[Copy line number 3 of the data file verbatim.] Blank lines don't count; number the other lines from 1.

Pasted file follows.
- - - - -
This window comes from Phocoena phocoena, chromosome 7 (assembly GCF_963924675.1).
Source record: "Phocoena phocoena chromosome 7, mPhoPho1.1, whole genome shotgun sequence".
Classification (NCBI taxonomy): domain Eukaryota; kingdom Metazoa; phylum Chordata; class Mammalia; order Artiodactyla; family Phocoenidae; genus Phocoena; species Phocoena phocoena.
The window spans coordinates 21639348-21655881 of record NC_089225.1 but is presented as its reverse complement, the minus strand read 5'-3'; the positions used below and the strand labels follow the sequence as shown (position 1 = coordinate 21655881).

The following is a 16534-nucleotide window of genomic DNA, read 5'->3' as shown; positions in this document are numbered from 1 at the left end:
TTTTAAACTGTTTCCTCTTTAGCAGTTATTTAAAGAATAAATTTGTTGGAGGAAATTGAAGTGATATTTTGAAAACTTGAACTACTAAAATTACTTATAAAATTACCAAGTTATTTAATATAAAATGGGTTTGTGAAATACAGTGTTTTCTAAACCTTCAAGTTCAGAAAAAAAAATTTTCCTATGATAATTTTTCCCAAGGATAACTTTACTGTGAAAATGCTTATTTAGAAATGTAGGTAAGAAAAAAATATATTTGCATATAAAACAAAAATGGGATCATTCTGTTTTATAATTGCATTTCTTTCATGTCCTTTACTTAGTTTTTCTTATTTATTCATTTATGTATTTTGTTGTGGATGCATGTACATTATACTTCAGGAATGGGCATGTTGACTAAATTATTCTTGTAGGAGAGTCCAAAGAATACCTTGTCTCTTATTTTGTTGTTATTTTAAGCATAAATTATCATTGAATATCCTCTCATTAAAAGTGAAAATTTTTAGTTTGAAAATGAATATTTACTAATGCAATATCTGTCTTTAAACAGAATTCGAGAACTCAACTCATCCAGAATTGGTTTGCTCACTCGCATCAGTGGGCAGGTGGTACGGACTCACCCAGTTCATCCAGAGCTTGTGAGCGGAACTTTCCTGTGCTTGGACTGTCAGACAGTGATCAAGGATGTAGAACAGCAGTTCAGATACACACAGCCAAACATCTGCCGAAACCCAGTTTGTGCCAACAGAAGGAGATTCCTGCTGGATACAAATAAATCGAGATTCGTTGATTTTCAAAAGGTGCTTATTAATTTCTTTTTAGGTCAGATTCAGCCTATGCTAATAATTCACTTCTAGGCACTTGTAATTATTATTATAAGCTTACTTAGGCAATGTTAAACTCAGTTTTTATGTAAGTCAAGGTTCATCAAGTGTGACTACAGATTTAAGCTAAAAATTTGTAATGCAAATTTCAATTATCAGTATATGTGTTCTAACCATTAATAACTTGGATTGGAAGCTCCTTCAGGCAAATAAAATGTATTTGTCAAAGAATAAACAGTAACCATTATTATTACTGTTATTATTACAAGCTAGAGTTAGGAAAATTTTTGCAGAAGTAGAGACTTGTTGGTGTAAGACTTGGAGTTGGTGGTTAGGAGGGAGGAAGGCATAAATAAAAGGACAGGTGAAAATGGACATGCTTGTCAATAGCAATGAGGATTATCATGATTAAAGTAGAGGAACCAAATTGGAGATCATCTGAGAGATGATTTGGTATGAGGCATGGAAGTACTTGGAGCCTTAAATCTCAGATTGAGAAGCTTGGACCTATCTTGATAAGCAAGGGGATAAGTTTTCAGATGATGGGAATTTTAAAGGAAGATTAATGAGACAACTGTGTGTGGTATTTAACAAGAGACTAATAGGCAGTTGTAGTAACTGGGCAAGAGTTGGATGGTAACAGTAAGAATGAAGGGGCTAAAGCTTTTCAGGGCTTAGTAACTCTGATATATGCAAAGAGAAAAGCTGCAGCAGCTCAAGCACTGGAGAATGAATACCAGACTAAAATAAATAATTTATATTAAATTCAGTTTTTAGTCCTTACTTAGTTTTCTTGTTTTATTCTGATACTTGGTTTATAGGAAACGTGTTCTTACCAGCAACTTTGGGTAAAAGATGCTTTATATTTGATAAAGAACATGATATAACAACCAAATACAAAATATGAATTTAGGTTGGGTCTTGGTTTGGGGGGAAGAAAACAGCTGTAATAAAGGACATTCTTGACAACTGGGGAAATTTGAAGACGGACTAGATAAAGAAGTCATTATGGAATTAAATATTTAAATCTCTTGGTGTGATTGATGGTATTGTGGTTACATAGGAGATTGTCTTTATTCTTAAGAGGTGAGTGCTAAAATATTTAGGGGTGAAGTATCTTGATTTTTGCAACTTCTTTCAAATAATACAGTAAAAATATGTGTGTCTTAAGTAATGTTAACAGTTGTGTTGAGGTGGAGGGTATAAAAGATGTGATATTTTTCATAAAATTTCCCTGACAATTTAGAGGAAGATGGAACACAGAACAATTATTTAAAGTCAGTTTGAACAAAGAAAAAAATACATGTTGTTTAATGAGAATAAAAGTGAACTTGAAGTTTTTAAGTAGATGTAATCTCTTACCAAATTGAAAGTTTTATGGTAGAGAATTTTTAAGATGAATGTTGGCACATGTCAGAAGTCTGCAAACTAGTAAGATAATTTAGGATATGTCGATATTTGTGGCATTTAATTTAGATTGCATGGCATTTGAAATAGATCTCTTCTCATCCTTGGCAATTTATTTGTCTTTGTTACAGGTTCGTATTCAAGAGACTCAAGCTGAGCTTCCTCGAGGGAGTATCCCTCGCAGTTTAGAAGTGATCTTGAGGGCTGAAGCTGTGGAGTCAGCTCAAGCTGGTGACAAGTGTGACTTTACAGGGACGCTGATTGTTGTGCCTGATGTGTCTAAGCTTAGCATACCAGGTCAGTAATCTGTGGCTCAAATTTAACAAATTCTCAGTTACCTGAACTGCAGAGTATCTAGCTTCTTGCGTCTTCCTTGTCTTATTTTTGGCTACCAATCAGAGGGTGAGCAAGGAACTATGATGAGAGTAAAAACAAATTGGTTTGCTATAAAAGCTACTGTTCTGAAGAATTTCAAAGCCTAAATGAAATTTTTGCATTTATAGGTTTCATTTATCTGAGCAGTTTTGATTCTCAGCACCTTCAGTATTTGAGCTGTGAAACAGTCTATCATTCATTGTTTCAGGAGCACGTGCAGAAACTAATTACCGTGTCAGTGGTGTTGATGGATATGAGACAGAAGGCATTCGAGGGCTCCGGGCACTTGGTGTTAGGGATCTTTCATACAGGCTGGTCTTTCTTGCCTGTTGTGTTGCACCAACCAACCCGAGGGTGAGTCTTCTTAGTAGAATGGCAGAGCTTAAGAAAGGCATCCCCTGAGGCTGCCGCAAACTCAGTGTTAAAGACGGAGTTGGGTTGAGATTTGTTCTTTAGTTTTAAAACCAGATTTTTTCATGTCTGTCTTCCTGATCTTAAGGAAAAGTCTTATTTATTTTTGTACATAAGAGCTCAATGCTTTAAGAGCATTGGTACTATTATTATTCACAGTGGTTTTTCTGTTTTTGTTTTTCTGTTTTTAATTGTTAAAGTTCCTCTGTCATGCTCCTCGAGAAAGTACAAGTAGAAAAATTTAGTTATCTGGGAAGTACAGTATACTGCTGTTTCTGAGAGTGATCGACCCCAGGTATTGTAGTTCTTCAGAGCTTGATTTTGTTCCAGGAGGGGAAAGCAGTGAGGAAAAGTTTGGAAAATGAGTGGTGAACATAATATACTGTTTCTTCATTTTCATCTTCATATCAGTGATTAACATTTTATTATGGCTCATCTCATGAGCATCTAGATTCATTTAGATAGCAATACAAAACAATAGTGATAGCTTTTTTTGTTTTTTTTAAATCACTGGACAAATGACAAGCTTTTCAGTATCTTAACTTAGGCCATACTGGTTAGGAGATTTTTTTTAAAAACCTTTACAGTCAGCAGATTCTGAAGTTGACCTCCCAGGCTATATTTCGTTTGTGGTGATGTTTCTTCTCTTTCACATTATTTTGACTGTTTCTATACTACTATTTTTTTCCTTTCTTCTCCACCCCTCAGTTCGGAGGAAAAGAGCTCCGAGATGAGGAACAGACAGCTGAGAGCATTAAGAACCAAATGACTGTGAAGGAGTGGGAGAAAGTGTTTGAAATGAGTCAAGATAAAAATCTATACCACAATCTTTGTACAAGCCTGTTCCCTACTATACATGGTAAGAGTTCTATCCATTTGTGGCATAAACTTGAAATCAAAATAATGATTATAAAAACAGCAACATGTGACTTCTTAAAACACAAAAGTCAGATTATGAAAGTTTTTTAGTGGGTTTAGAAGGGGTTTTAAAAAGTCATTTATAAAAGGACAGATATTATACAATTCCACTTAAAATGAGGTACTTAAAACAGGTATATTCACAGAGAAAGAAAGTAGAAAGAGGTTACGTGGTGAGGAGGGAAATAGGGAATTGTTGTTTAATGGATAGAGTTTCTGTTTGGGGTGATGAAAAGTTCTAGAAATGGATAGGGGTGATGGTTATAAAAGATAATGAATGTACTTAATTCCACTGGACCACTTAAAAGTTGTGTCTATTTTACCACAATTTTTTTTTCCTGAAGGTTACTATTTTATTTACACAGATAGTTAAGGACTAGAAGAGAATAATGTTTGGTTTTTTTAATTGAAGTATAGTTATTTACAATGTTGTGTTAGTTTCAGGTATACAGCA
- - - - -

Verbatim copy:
Classification (NCBI taxonomy): domain Eukaryota; kingdom Metazoa; phylum Chordata; class Mammalia; order Artiodactyla; family Phocoenidae; genus Phocoena; species Phocoena phocoena.